Osteomyelitis is either inflammation or infection of the bone. It is most commonly caused by a bacterial infection, although systemic fungal infection can also cause bone infections in cats.
The most common bacteria involved in osteomyelitis is Staphylcoccus sp, Streptococcus sp and Escherichia coli after trauma and/or surgery, and Proteus sp, Klebsiella sp, Pasteurella sp as well as anaerobes (bacteria that can live without oxygen) such as Actinomyces sp, Clostridium sp, and Bacteroides sp are common isolates from bite wounds.
Bone infection are more common cats than dogs due to cat bites during fighting. Entire male cats are at greater risk of developing puncture wounds from cat fights, and cats with compromised immune systems (such as FIV or FeLV) are more vulnerable to developing bacterial or fungal infections, however osteomyelitis can occur in cats of any age, sex and health status.
What are the causes of bone infections in cats?
Osteomyelitis has many possible causes, bones may become infected directly after surgery or trauma (where bacteria enters the site), or as a result of a systemic or local bacterial or fungal infection travelling to the bone through the blood stream. The most common causes of osteomyelitis are listed below:
Puncture wounds, usually caused by another cat during a fight. The oral cavity has a high number of bacteria, when a puncture wound occurs, bacteria are injected into the skin and deeper layers
Surgery such as treatment to repair fractured bones after a car accident which introduces bacteria to the site. Known as post-traumatic osteomyelitis.
Prosthetic joint implants can cause osteomyelitis either by introducing bacteria during surgery (rare), or an inflammatory reaction to the implants (known as non-infectious osteomyelitis)
Soft tissue infection which spreads to bones nearby
Dental infection which can spread to the jawbone
Systemic bacterial or fungal infection which spreads to the bone via the bloodstream
What are the symptoms of bone infection in cats?
Osteomyelitis can be acute (sudden onset) or chronic (waxing and waning over an extended period of time). The most common symptoms include lameness and pain. Other symptoms may include:
Swelling around the affected area
Pus may ooze from soft tissue surrounding the area
Muscle atrophy (wasting)
Swollen and painful joints close to the affected area
Stiffness and reluctance to move
Reluctance to put any weight on the affected leg
Loss of appetite
If your cat has a systemic bacterial or fungal infection, additional symptoms may also be present.
How does the veterinarian diagnose a bone infection?
Your veterinarian will perform a physical examination of your cat and obtain a medical history from you including recent surgery, trauma or known infections as well as how long symptoms have been present. He will need to perform some diagnostic tests including:
Complete blood count, biochemical profile and urinalysis which may reveal increased white blood cell count, which is indicative of an infection. Serum and urinalysis are usually unremarkable unless systemic infection or blood infection are present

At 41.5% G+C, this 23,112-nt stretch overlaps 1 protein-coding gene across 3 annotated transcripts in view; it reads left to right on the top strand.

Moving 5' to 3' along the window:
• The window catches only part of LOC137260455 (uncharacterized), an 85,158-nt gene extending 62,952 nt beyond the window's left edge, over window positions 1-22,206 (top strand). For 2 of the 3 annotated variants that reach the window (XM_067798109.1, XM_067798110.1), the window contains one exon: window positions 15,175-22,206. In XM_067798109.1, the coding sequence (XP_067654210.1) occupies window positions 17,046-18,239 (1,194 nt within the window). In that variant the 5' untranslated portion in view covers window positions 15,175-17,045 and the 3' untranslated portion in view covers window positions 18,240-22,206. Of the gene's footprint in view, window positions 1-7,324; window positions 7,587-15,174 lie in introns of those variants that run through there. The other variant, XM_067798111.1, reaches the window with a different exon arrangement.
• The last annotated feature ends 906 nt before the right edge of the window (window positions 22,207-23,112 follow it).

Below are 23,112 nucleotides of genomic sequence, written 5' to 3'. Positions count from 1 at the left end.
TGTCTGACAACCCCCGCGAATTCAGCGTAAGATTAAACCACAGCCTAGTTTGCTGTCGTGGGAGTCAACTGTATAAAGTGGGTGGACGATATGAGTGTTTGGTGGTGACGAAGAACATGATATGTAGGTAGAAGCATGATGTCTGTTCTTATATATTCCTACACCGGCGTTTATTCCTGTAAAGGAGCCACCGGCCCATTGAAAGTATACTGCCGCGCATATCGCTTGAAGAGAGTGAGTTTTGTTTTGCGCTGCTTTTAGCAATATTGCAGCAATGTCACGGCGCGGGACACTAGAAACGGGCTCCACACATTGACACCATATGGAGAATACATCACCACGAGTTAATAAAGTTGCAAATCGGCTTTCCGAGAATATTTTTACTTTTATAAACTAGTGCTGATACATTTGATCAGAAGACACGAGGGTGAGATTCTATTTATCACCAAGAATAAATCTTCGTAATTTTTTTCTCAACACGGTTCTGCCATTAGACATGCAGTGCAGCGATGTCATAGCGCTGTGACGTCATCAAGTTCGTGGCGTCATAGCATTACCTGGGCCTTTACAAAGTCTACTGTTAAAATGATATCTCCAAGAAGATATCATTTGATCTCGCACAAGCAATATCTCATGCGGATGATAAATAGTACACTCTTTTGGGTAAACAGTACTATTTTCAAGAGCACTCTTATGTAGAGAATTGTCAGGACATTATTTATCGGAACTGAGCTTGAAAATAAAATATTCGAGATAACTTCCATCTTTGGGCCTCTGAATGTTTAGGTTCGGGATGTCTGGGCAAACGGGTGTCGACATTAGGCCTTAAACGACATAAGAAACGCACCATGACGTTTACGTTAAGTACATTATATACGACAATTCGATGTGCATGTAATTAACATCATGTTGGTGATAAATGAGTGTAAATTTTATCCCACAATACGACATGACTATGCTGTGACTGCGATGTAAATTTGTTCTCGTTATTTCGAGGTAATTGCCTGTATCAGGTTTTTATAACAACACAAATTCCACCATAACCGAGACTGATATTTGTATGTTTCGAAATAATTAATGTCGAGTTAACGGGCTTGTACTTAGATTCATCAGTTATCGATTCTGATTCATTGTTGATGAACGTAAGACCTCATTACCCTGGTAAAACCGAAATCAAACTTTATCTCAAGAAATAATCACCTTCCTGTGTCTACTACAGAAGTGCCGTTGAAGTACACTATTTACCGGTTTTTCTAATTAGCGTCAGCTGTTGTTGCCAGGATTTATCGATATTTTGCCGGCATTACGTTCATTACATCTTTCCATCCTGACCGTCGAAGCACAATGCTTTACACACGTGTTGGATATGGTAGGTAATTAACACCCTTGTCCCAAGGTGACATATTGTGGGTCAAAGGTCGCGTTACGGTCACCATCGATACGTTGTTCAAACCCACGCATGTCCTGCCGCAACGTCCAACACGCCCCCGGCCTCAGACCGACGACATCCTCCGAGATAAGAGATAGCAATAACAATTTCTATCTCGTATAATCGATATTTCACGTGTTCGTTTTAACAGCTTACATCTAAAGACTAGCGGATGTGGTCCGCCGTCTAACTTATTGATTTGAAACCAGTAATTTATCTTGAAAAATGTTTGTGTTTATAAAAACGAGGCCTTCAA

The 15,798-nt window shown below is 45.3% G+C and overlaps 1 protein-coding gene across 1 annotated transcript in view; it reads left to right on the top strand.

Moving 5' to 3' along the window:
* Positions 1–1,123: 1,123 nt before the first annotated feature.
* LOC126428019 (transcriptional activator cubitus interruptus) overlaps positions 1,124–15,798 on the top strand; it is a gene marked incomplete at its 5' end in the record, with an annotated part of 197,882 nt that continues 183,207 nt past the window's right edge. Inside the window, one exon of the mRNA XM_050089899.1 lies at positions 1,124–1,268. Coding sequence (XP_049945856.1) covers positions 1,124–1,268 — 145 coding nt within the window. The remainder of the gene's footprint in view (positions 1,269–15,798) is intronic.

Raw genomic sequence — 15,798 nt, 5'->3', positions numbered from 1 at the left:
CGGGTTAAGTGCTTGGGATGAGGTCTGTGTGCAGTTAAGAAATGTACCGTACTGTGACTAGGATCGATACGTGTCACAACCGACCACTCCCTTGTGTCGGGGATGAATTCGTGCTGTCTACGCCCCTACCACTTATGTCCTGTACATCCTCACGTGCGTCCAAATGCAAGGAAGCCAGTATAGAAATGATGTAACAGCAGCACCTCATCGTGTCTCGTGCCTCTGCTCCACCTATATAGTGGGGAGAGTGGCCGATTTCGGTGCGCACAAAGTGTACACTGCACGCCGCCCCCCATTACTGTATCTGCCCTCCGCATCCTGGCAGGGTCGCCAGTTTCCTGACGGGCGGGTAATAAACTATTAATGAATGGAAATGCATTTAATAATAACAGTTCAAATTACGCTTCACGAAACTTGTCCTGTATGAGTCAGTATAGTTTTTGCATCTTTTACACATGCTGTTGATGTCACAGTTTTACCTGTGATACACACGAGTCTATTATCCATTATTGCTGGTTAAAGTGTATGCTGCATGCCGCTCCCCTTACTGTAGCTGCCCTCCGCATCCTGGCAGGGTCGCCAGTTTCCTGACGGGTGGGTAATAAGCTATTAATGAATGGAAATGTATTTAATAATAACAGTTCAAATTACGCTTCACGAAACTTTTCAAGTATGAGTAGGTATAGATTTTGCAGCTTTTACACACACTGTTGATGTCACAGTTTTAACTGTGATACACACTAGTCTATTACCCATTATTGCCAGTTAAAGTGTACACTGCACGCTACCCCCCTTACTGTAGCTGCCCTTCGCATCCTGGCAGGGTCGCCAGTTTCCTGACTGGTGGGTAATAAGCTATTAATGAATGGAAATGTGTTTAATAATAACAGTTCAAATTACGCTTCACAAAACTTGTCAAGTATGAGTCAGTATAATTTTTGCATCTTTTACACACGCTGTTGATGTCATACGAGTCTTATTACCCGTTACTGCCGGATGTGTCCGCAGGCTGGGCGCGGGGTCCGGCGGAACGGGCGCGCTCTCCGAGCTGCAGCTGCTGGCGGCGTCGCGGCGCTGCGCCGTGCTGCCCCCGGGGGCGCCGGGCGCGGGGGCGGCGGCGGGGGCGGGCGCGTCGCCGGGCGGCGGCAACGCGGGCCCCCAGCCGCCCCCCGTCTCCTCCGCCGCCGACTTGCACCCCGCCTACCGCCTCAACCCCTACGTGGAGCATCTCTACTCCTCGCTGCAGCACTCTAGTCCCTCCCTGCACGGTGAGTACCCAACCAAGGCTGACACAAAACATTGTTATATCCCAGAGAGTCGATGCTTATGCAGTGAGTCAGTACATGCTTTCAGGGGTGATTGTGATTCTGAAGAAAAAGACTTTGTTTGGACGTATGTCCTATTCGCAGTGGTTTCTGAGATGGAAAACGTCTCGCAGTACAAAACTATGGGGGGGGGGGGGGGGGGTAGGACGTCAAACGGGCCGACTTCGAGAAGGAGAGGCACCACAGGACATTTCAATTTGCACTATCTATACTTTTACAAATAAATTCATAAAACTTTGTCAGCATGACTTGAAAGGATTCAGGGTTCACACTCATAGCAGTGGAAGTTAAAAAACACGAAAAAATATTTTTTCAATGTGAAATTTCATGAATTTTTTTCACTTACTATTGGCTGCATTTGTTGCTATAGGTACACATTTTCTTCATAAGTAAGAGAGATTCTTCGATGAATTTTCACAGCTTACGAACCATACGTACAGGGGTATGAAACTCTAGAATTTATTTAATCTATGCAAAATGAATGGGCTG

Bone x-rays can identify osteomyelitis but it may take some time for changes to appear in the bone
MRI scans can be used to differentiate between soft tissue and bone infection
Aerobic and anaerobic bacterial cultures may be taken to identify the organism. This enables your veterinarian to prescribe the most suitable antibiotic for that particular bacteria. Samples may be obtained from the infected site or bone biopsies collected
If a fungal infection is suspected, specific blood tests to identify antibodies to certain fungal infection as well as additional x-rays and samples of any secretions or discharges (if present) which will be sent off for evaluation
If systemic bacterial infection is suspected, a blood sample may be taken and cultured to identify the specific bacteria
How is bone infection treated in cats?
Antibiotic therapy is the treatment of choice for osteomyelitis. Preferably a culture will have been taken to determine the infectious agent involved and the appropriate antibiotic. Antibiotic administration is often prolonged as osteomyelitis can be difficult to treat. It should also be noted that recurrences can happen.
Surgical debridement to remove all necrotic tissue and thorough cleaning with sterile saline may be carried out.
If there is a fracture of the bone, your veterinarian will stablise it to ensure proper healing. In some cases an implant may be used. This will be removed once the bone has healed. Severe fractures may require amputation of the affected limb.
Regular follow up appointments will be required to closely monitor your cat’s progress.
While your cat heals, he may be placed on cage rest to prevent accidental injury to the bone as it is healing.
Preventing bone infection in cats:
Often it is not possible to prevent this kind of infection, but some ways to reduce the chances of your cat developing a bone infection include:
Thoroughly cleaning and applying a safe antiseptic to any bites, scratches or wounds
Keep cats either indoors or in a cat enclosure to limit exposure to cars and other cats
Prompt veterinary attention if your cat develops an abscess. Signs of an abscess include an area of swelling, pain and heat. Abscesses in location where there is underlying bone close to the site are particularly at risk
Maintain good oral hygiene to limit his chances of developing a dental infection. Regularly check your cat’s mouth for signs of inflammation or infection
Always follow your veterinarian’s instructions when giving antibiotics to your cat and ensure you give the entire course